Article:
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Revitalizing Endangered Languages

Edited by Justyna Olko & Julia Sallabank

Revitalizing Endangered Languages "This guidebook provides ideas and strategies, as well as some background, to help with the effective revitalization of endangered languages. It covers a broad scope of themes including effective planning, benefits, wellbeing, economic aspects, attitudes and ideologies."

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Dissertation Information

Title: The Modifying Participle as a Grammatical Category: Contrastive analysis of German and Greek modifying participles and modifying participial phrases and application in natural language processing systems Add Dissertation
Author: Christina Alexandris Update Dissertation
Email: click here to access email
Institution: National and Kapodistrian University of Athens, Department of German Language and Literature
Completed in: 2003
Linguistic Subfield(s): Syntax;
Subject Language(s): German
Greek, Modern
Director(s): Elisabeth Kotzia
Friederiki Batsalia
Eleni Efthimiou
George Babiniotis

Abstract: The thesis supports that German and Greek modifying participles, traditionally named 'adjectival participles', constitute a separate grammatical category and not a type of adjective or adjective phrase or a 'mixed category' (Bresnan (1998)), according to the most recent bibliography (in both GB, HPSG and LFG and related Natural Language Processing applications). The analysis and proof is based on the thematic roles of the modifying participle (the traditional 'adjectival' participle) and modifying participial phrase that are compared and contrasted to the verb and the verb phrase. Although important elements are derived from HPSG and LFG bibliography, the analysis is in the GB framework (Kayne (1994), connecting the syntactic and the morphological level in a singular framework of analysis) and based on the Mirror Image Principle (Baker (1985), Haider (1993)) to account for the order of constituents in the two languages.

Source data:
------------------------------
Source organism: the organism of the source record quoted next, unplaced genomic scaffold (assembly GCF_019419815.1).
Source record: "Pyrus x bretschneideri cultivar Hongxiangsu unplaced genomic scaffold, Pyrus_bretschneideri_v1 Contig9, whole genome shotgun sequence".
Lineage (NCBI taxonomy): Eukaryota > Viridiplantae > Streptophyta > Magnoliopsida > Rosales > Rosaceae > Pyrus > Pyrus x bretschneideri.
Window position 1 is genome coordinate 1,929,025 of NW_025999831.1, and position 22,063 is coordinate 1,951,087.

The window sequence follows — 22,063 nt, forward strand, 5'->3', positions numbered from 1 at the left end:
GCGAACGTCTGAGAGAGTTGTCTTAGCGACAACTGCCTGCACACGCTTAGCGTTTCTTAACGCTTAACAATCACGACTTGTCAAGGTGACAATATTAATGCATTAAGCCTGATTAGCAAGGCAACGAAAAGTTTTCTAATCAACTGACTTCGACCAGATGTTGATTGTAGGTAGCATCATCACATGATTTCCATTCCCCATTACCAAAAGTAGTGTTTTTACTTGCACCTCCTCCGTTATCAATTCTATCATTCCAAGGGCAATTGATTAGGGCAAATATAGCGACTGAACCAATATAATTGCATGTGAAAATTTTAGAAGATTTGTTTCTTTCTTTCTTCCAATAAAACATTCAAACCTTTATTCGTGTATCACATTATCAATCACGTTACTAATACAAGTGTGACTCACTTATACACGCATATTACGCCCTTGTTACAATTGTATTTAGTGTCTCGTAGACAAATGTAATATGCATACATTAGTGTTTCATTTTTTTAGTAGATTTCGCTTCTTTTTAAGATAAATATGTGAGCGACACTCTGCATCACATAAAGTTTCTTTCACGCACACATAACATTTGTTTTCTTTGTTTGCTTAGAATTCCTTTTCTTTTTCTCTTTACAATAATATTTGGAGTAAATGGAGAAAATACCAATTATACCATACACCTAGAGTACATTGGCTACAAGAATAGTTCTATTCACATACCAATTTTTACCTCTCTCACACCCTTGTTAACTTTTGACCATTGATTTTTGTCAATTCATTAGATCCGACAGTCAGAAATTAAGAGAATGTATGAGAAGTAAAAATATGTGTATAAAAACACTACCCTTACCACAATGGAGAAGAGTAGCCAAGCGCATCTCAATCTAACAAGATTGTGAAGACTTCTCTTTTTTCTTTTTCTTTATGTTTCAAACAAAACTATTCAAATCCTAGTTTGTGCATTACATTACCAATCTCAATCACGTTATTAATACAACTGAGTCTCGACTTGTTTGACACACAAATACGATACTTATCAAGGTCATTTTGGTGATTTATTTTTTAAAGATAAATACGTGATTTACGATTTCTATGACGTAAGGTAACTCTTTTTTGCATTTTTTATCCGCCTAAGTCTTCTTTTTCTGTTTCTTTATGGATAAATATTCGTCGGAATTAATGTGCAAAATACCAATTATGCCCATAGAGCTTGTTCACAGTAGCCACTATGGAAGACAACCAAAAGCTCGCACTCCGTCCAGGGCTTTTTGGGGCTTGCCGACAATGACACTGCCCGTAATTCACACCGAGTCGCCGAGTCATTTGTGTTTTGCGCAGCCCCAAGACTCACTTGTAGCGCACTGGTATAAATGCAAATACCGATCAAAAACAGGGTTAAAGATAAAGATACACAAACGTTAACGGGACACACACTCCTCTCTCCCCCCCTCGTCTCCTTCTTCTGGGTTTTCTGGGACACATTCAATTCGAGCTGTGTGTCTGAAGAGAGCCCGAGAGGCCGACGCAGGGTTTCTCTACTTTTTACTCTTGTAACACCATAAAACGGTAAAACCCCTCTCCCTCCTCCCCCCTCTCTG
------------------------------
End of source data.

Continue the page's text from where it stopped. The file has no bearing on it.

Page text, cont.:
The thesis supports that the syntactic level contains elements differentiating the modifying participles from the grammatical categories with which they share common characteristics, namely the adjective and the verb. Specifically, the thesis supports that these elements are located in the syntactic structure of the modifying participial phrase and are differentiated against the syntactic structure of the adjective phrase and the verb phrase. The Greek and the German modifying participles are analysed in respect to their morphosyntactic function based on the analysis of Kayne (1994) in which the syntactic level interacts with the morphological level containing the nominal and the verbal elements of the modifying particle.

The thesis supports that the differences in respect to the order of constituents in Greek and German verb phrases accounts for the differences between the Greek and German modifying participial phrases, with which they share the same thematic framework. This relation in respect to the syntactic structure of the Greek and German verb phrases and the respective modifying participial phrases is based on the Mirror Image Principle (Baker (1985), Haider (1993)).

The thesis supports that the modifying participles do not constitute a type of adjective and are differentiated from the adjectives, based on the type of phrases they generate. The modifying participial phrase is not identified with the adjective phrase: Both types of phrases can alternately occupy the modifier node of N'. The thesis also supports that, in contrast to the adjective phrase, the Greek modifying particles can form elliptical modifying participial phrases with the same mechanism elliptical verb phrases are formed in the same language - in contrast to German, where both types of elliptical structures cannot be generated.

A chapter of the dissertation concerns suggested strategies/algorithms for the analysis and treatment of modifying participial phrases in monolingual and multilingual Natural Language Processing applications, namely Information Retrieval and Machine Translation. The proposed processes are based on the classification of the modifying participle as a separate grammatical category constituting an identifiable element that can, therefore, be subjected to transformational processes and/or extraction of its verbal features.